For sixteen-year-old sailor Will O’Haver, this year’s Queen’s Cup, a 69-nautical-mile race from Milwaukee, Wisconsin, to Muskegon, Michigan, proved to be quite an adventure. Will and his father, Dan, are team Northern Light, based in Charlevoix, Michigan. They competed in the double-handed division on their Beneteau First 36.7 for this year’s race. Here Will describes the team’s Queen's Cup experience of sailing in challenging conditions and the thrill of the finish.
This is the story of team Northern Light’s Queen’s Cup racing experience. It was one of the most challenging races I have ever completed, yet also the most rewarding. The race started in light air and two hours later than planned due to several postponements resulting from heavy fog. When the race finally started, the wind was light, but we were making headway. After about 10 miles of solid sailing, the wind died. For a while our VMG was below 1 knot, and our TTG (time to go) in the triple digits. But after some time, the wind came back, and we were sailing into the night. At this point the wind was coming directly from Muskegon (which is where we needed to go, so of course we had to tack back and forth upwind), so we followed the general rule of sailing: Find where you want to go, and don’t point there. We tacked for hours, making 4 knots VMG if we were lucky, though our boat speed was closer to 6 knots.
At about 2:00 am, when we started seeing lightning on the horizon, it confused us, as storms hadn’t been predicted. We checked the radar, and, lo and behold, there was a line of storms about five miles in front of us heading directly at us. Without cell data or great weather information, we were unsure of what was to come, not to mention the fact that we were so consumed in fog the only navigation lights we could see were the ones a few hundred feet behind us. It was very disorienting. When the storm hit, the wind came forward, and it was strong…in the 20 knot range. We reefed the main and sailed through it. We had a lightning strike so close it blinded me for a good 25 seconds. When the rain hit, it really hit! The foot of the mainsail was a waterfall straight into the cockpit. It was at this time we got an automated Mayday DSC call over the radio. After contacting the Coast Guard, we found out it was a false alarm, but it was still a scary thing to hear in the middle of a storm and 40 miles from land.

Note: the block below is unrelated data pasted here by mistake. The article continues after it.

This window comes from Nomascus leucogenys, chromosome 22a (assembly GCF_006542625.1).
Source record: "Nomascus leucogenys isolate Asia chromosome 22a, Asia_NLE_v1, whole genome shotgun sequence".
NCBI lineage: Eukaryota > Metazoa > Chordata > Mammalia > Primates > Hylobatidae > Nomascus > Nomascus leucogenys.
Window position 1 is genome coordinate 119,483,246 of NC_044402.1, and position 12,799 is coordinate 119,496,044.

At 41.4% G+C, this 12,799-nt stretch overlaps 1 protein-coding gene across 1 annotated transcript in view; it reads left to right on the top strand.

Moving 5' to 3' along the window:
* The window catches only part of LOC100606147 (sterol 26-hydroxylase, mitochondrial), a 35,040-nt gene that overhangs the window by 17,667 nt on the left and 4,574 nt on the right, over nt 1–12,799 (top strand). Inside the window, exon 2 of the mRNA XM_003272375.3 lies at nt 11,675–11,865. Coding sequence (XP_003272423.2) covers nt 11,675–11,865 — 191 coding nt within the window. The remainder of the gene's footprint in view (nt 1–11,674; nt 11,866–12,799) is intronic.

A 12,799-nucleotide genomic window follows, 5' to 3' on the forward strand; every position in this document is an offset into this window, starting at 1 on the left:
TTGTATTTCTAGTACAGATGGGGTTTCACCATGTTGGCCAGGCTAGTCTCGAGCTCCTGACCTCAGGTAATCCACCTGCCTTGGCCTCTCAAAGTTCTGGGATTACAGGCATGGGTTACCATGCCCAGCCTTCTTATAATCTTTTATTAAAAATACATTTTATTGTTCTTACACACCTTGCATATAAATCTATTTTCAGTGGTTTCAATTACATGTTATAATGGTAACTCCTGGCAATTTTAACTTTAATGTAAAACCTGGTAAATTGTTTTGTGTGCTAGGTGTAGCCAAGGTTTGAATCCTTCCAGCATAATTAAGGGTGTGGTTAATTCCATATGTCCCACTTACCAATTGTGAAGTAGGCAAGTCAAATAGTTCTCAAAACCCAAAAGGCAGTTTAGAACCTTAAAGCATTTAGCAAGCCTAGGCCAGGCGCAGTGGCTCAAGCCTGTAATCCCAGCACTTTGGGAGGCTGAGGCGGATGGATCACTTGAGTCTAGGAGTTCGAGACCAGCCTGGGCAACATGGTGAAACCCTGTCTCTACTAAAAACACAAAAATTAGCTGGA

After a few hours of the same wind and weather, the fog lifted, the wind died, and we found ourselves surrounded by boats! As the low pressure system passed overhead, the wind did some crazy swirly things. It started at 15 knots on the nose, but within five minutes it went to 3 knots on the stern, then 0 knots on the beam, and back to 10 knots on the stern. So the kite went up. Setting a spinnaker at 4am is never fun, especially in a downpour! We were content when it was up, but not 10 minutes had passed when we spotted an odd low cloud and wind line on the water. We figured this was a sign to take down the kite, and it most certainly was. Within a second of the wind line reaching us, the wind went from 8 knots right on our stern to 22 knots directly on the nose. It would have been a big mess if we hadn’t taken the kite down moments earlier.
While we were flying along with a reefed main and our number one headsail up, other boats were running away from the wind with their kites up, struggling to get them down. The fog came back, and we were once again alone on the water. The sun had risen at this point, though with little fanfare as we couldn’t see it to begin with! For two more hours we sailed with wind just forward of the beam, plowing through waves left behind from the storm. At 8:45am we crossed the finish line. The awards ceremony in Muskegon was great, and it was good to see the other Beneteau 36.7s at the docks. By the time Northern Light is back in Charlevoix, we will have put nearly 600 miles under the keel, almost all of which was under sail.